Everybody's always looking for ways to save money, especially In this economy, and one common money-saving tip you'll often hear is to watch out for excessive “brand loyalty.”
Sometimes people let themselves get so accustomed to paying premium prices for Brand A, they overlook Brand X which works just as well for a considerably lower price.
Various types of brand loyalty which serve only to empty your wallet include paying extra for clothing just because it has a designer's name on the label, or overlooking store-brand foods which are often made by name-brand companies, only without the fancy packaging.
That said, while most flavors of brand loyalty are potential money-wasters, there are a few areas where it makes good economic sense and one where it's downright mandatory: power sources for electronic devices with rechargeable batteries, such as phones, laptops, tablets and even e-cigarettes.
No matter which manufacturer made your devices, you should always stick with manufacturer-approved batteries, chargers and other accessories, rather than buy third-party products which might prove dangerously incompatible with your device.
At best, third-party batteries will likely void your manufacturer's warranty. At worst, they can make your devices overheat, catch fire or even explode. It happened to Ginny in Thousand Oaks, California, who wrote to share her story with us so that others might learn from her family's dangerously close call:
I'm still recovering from an adrenaline rush after yesterday when my daughter's Toshiba laptop caught on fire and exploded! …. It *could have* blown up in my face but I ran fast enough to throw it out the front door first, and then my son's who threw it again away from the house. These are the things that keep going through my mind.
The only damage was the laptop and my nerves (and a scorched wall, burned comforter and dirty smoke) but I want to share my experience because I had NO idea this could happen!
Got too hot
Ginny's 13-year-old daughter was reclining on her bed doing homework on her laptop when “it got too hot and she smelled smoke.” She immediately unplugged the laptop and turned it off, but it was too late:
It was BAD; there was toxic smoke, flames, shrapnel and the fire doesn't go out no matter what you try; it was like a nuclear reactor meltdown sans radiation (I hope lol) that gets bigger instead of smaller until it blows up and doesn't stop for a long time.
When lithium-ion batteries catch on fire, they genuinely are very difficult to extinguish: they can reach temperatures of up to 1,000 degrees Fahrenheit, and they also might explode (which are two reasons why bulk shipments of lithium-ion batteries have been banned on U.S. passenger flights for over a decade now, since 2004). Ginny understandably found herself badly shaken by the incident:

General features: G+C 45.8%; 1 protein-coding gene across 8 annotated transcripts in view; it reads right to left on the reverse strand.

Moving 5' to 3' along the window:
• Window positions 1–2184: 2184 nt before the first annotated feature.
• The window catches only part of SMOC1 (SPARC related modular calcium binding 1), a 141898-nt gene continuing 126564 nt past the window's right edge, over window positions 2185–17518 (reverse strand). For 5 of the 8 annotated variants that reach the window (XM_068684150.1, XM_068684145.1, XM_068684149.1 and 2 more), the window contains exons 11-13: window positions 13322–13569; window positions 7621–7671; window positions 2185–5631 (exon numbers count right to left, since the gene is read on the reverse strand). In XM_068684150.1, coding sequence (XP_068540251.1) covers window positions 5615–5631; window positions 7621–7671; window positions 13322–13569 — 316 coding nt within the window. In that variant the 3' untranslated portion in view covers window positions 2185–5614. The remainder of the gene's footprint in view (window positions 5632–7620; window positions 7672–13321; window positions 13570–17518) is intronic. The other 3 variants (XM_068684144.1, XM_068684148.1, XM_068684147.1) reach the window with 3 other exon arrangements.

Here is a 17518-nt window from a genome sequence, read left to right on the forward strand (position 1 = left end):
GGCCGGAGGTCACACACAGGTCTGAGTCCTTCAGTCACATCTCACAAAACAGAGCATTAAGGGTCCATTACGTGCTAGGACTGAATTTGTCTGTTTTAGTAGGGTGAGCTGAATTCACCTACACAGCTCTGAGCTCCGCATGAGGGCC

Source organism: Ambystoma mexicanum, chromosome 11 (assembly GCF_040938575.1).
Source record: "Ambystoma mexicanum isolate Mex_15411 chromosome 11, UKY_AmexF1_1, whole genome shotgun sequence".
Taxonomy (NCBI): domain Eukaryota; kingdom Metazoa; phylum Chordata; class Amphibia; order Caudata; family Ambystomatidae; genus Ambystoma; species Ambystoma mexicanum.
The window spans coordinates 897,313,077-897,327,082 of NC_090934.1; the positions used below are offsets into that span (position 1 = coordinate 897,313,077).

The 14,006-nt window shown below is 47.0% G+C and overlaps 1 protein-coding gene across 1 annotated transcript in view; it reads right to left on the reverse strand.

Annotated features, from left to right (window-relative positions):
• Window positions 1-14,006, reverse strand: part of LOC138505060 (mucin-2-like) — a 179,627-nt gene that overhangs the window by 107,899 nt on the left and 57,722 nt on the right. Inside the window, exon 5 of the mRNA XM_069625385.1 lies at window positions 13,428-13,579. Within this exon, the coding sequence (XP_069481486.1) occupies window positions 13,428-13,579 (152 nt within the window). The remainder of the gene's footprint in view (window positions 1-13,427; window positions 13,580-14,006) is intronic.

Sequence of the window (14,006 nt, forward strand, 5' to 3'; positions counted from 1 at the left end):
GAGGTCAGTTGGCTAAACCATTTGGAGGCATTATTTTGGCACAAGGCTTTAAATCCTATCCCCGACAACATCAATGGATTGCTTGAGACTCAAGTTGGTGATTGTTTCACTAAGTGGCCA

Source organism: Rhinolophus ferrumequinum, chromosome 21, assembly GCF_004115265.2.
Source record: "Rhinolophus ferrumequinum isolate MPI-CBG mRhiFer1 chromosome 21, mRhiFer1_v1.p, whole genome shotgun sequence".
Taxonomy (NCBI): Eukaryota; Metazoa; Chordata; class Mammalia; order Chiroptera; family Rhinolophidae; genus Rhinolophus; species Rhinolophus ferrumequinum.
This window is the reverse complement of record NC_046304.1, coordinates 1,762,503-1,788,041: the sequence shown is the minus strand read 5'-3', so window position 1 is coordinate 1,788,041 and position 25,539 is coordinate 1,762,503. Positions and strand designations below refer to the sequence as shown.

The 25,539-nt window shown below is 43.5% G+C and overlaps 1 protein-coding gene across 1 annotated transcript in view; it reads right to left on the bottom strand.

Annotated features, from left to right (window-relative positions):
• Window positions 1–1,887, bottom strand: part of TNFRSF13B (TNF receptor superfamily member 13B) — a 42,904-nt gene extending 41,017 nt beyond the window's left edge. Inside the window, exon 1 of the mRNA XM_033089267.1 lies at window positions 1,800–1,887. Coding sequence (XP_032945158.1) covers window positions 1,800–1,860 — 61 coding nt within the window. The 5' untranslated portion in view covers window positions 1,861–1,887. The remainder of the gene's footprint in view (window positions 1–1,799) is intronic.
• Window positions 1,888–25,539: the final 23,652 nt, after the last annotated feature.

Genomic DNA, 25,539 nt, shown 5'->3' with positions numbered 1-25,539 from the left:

I am buying a "Class D" fire extinguisher or two today after watching a YouTube warning, but I am not sure that would stopped the exploding lithium batteries …. I had NO idea this was a possibility. The laptop always ran hot - it was old and we bought it used. We got a new fan, and recently replaced the battery.
Uh-oh. Replaced the battery? We asked Ginny if the new battery was Toshiba-approved, or made by a third party.
I'm afraid the batteries were 3rd party. My husband had just replaced them because the Toshiba battery died, but I didn't realize he had done that. I never use 3rd party batteries in my cameras and would have objected to them if I had known but he likes to save money (hah! House fires aren't cheap, nor is the burn center, worst case scenario).
Ginny's wasn't the only family to suffer a close call thanks to a third-party battery. Last July, a 13-year-old in Texas accidentally set her bed on fire with her smartphone, which was not only powered by a third-party battery, but ended up under her pillow one night, so that the heat generated by the battery had no place to dissipate and made the pillow start smoldering.
The next month, an airplane about to take off from a runway in Tel Aviv instead had to be evacuated, after the battery in a passenger's iPhone caught fire.
Not that such fires are anything new. Back in 2004, a California teenager suffered second-degree burns when her cell phone caught fire without warning. A local fire investigator said the phone suddenly burst into “fist-sized flames,” and suspected an overheating lithium battery was to blame.
By 2005, the feds were warning consumers about the fire hazards and related dangers posed by rechargeable batteries. That March, for example, the Consumer Product Safety Commission issued a list of “cell phone safety tips” and the first item was this: never use incompatible cell phone batteries and chargers. Whichever brand of phone you have, you must stick with manufacturer-approved batteries rather than buy from third-party sources, as the manufacturers can't guarantee that third-party devices are compatible with their devices.
To protect yourself and keep your house safe from such fire hazards, the three most important pieces of advice are:
- always use manufacturer-approved batteries and chargers for your smartphone, laptop, tablet or any other device;
- never leave the devices plugged in overnight or while you're away from home; and,
- especially while the devices are turned on, do not cover them with blankets, pillows or anything else capable of restricting airflow and preventing heat from dissipating.
As Ginny ruefully noted: “I knew that third-party batteries might hurt my camera, but I didn't know they might hurt me.”
Everybody's always looking for ways to save money, especially In this economy, and one common money-saving tip you'll often hear is to watch out for excess...